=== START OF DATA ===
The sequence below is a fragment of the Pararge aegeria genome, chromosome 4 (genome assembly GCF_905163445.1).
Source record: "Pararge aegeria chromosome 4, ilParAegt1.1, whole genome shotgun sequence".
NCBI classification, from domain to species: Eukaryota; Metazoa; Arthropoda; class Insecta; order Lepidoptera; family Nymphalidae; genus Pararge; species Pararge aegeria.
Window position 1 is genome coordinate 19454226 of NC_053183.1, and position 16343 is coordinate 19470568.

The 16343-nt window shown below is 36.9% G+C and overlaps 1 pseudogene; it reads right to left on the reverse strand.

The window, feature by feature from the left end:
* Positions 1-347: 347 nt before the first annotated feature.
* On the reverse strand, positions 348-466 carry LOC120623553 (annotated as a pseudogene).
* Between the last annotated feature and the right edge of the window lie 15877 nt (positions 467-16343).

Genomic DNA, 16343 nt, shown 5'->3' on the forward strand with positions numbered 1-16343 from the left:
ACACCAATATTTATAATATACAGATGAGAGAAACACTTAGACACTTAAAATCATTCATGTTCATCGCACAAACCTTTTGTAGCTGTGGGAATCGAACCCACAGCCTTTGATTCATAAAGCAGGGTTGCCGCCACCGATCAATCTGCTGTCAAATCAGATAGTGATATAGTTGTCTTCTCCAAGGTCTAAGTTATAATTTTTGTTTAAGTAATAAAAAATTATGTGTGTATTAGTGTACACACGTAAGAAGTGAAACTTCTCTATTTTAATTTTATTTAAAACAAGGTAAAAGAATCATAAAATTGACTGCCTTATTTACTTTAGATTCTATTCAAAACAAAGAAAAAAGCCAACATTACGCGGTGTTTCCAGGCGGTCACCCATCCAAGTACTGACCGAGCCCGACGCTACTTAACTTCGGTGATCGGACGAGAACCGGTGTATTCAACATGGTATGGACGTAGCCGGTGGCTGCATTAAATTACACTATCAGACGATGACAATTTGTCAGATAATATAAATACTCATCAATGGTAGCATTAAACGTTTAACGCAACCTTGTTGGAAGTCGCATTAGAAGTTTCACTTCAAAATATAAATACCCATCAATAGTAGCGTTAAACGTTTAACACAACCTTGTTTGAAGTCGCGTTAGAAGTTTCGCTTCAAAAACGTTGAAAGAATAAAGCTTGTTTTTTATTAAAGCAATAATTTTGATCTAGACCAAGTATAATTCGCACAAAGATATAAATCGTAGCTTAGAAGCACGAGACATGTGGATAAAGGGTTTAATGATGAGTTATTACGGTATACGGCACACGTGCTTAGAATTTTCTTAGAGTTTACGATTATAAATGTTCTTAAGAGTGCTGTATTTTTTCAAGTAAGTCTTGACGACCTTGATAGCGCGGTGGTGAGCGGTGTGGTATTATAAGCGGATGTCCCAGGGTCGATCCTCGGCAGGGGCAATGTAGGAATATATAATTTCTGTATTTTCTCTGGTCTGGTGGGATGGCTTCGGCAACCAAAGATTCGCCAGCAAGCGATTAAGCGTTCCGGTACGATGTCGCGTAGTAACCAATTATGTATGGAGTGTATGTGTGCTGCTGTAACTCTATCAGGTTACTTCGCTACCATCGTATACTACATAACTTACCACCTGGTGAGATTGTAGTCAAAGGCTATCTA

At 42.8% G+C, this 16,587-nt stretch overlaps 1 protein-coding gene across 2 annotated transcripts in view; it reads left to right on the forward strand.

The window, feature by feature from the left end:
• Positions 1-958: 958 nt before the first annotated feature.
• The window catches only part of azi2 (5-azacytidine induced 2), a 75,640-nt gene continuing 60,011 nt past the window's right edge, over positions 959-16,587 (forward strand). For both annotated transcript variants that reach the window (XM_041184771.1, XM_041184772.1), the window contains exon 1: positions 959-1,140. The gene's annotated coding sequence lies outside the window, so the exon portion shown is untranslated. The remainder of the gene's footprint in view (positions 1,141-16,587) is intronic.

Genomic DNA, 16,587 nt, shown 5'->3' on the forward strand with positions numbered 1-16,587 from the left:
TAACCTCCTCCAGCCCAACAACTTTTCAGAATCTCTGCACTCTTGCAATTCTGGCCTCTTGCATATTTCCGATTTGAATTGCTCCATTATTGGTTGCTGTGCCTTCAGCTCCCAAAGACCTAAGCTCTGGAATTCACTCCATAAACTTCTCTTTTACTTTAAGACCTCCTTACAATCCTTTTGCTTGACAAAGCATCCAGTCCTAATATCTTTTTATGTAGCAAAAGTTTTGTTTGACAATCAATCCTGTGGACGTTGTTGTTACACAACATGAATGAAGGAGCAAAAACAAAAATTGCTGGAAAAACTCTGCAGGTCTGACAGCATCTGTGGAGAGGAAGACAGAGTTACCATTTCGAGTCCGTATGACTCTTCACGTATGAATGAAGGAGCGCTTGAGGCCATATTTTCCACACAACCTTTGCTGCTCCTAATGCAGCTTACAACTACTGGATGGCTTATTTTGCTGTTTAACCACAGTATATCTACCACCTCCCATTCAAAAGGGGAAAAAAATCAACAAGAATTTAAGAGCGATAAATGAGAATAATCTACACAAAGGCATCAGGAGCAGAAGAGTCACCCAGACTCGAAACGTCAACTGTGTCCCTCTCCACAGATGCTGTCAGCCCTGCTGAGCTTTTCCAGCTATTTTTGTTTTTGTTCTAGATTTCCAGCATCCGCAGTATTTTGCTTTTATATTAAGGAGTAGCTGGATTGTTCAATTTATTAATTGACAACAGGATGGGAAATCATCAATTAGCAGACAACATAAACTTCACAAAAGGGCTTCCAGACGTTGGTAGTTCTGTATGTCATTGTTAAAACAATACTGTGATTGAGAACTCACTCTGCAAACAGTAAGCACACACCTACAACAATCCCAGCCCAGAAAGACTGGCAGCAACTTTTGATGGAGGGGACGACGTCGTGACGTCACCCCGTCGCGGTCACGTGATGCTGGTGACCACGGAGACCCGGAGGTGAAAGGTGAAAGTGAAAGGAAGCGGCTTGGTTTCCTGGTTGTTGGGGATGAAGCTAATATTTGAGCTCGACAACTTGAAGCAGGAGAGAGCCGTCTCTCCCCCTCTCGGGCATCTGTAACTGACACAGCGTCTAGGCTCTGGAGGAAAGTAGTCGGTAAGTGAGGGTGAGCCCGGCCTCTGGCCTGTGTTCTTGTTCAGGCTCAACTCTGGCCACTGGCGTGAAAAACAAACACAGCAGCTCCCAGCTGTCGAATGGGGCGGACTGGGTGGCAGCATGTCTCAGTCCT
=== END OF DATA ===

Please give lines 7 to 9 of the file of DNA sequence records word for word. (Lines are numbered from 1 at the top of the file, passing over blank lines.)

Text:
* Positions 1-347: 347 nt before the first annotated feature.
* On the reverse strand, positions 348-466 carry LOC120623553 (annotated as a pseudogene).
* Between the last annotated feature and the right edge of the window lie 15877 nt (positions 467-16343).